On the long and growing list of abandoned promises made by Fine Gael and Labour the promise to reform politics has a prominent place. This is a government which promised a ‘democratic revolution’ but has worked to deny even basic accountability of Ministers to Dáil Éireann.This debate is further example of a persistent trend to marginalise the Dáil. It was promised as a detailed discussion of a specific programme of priorities, with the government pledging to listen and take on board suggestions. When announced it was hailed by the Taoiseach and the Chief Whip as a huge innovation. Instead what we have got is an empty and cynical vehicle for self-congratulatory speeches.

This is a fitting way of marking the third anniversary of a government which is deeply obsessed with trying to spin everything. The difference between the rhetoric and the reality is growing all the time.

We are being asked to debate priorities which have not been set out and circulated. There is discussion about what the priorities might be – they are to be whatever the government has already decided.

Between now and Thursday evening the only vote before the House will be Fianna Fáil’s legislation to protect mortgage holders. This will be voted down by the government with no real engagement with the issue being raised.

On Friday two non-government TDs will propose legislation which will be rejected by Ministers in pre-prepared speeches. The government will add this week to the list of meetings of the Dáil and declare that in year three of the Democraic Revolution we are doing more work than ever.

This debate is a transparent political sham. Nothing will change because of anything said here over the next three days. This sort of so-called debate goes a long way to explain why this government has been so unpopular for so long. While the Taoiseach and his ministers were busy telling journalists at the weekend that they are unpopular because of taking tough decisions – the undeniable fact is they became unpopular well before they took any real decisions, let alone tough ones.

This is a government which waited over 2 ½ years before it published any economic plans. Its defining policy has been to follow events and jump on things which it might be able to claim credit for. How else can you explain a government which claims credit for budget changes it voted against and interest rate reductions it didn’t ask for?

The Taoiseach said at the weekend and again today that creating jobs is the absolute priority. No one can disagree with this. What we can do though is to disagree with the government’s spin about what is happening in the jobs market.

In recent weeks the Taoiseach has said the government intends to “deliver 100,000 jobs”. According to speech after speech at Fine Gael’s conference employment growth in the economy is down purely to the government. This is both deeply cynical and wrong.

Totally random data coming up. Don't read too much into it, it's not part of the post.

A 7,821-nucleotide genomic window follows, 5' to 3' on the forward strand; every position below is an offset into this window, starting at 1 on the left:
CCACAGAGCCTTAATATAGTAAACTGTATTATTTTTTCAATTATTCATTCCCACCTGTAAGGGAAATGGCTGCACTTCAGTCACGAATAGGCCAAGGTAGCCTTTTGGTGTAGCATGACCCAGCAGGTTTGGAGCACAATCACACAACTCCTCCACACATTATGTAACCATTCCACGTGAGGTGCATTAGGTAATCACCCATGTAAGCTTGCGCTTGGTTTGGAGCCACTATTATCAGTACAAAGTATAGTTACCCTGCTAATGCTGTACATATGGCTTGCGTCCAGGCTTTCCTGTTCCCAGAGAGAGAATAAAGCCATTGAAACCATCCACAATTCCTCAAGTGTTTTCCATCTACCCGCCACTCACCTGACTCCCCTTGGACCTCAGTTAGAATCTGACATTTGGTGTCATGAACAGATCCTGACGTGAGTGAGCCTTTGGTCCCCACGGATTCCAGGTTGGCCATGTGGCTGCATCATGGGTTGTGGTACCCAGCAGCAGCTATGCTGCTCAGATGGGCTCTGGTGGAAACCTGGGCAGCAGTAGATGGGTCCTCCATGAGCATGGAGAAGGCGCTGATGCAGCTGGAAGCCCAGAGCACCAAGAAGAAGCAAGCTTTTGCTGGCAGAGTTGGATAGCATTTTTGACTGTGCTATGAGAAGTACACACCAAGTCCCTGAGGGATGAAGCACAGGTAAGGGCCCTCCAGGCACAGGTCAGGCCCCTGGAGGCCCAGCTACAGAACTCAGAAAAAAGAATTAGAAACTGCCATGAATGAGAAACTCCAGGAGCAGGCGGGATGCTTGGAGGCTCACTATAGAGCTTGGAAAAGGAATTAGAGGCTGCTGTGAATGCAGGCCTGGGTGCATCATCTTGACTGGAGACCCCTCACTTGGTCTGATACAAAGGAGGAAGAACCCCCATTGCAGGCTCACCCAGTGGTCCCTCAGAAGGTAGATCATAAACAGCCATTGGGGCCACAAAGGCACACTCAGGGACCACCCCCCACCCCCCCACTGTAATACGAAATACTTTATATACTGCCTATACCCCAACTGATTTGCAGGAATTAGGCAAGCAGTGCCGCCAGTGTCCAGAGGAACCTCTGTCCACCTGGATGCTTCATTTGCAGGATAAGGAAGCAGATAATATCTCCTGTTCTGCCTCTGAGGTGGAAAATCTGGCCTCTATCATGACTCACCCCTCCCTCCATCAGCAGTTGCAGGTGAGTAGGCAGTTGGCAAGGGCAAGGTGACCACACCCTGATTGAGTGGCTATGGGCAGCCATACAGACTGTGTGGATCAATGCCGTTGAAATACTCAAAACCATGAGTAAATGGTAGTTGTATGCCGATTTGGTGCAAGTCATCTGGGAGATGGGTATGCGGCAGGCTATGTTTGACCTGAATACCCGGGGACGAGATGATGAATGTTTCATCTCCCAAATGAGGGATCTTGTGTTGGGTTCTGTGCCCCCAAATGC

The growth in employment has nothing whatsoever to do with government employment policy – in fact all of the evidence is that government policy has continued to be a drag on employment.

You do not create jobs when you take millions out of pension funds which invest in Irish businesses. You do not create jobs when you cut local enterprise supports. You do not create jobs when you miss every single growth target you set in government.

The economy today is over €5 billion smaller than predicted in the first Fine Gael/Labour budget. The government has never introduced a measure to which it has attached a specific jobs target. In this context, claims to be “delivering” on jobs are clearly untrue.

Government is not creating jobs – businesses are creating jobs using the underlying strengths of the Irish people and an upturn in international growth. Government is a by-stander, focusing on public relations rather than having an impact.

The Action Plan for Jobs 2014 which both the Taoiseach and Tánaiste have mentioned again today is the perfect example of a strategy all about claiming credit for job creation rather than actually creating jobs.

Just like its two predecessors, this year’s ‘Jobs Action Plan’ is primarily made up of actions which will either have a marginal impact or were happening anyway. In some cases they go much further and are crudely cynical.

The best example of this is the proposal to establish 31 “new” local enterprise offices. What the government has actually done is to close every County Enterprise Board and cut the funding for local enterprise support. It will rearrange offices and then go on a spree of opening them. Every one of those openings will be a sham. A cut in local enterprise services will be celebrated as an increase: a tactic which would not be out of place in George Orwell’s 1984.

This is not the first time we’ve seen such cynicism – it every year’s Action Plan – for example last year we were told that 7 ‘new and world-class’ research centres were being created. What wasn’t said was that each of the centres had already existed for between five and ten years – and many other centres which operated at a world-class level were being closed to provide the extra funding for them.

There is a wider and more strategic problem with this effort to sell a message of a government delivering a huge boost to employment – it fails to acknowledge the deep strengths which the economy already had in place. It puts short-term politics ahead of a long-term message for the country. This is not a good message for Ireland.

We can see this strategy at work in the government’s reaction to the IDA’s results last year. It was another good year for the IDA. Implementing a strategy devised over the long-term, the IDA has focused on key industries and key types of employment. As it pointed out in its own press release, it was the fifth year in a row that the IDA had delivered a net positive result. Even in the worst part of the recession inward investment remained strong and most new projects are with firms we have had a long-term engagement with.

In contrast the government’s press release on exactly the same figures ignored this strength and tried to claim that all progress was new and directly linked to ministers.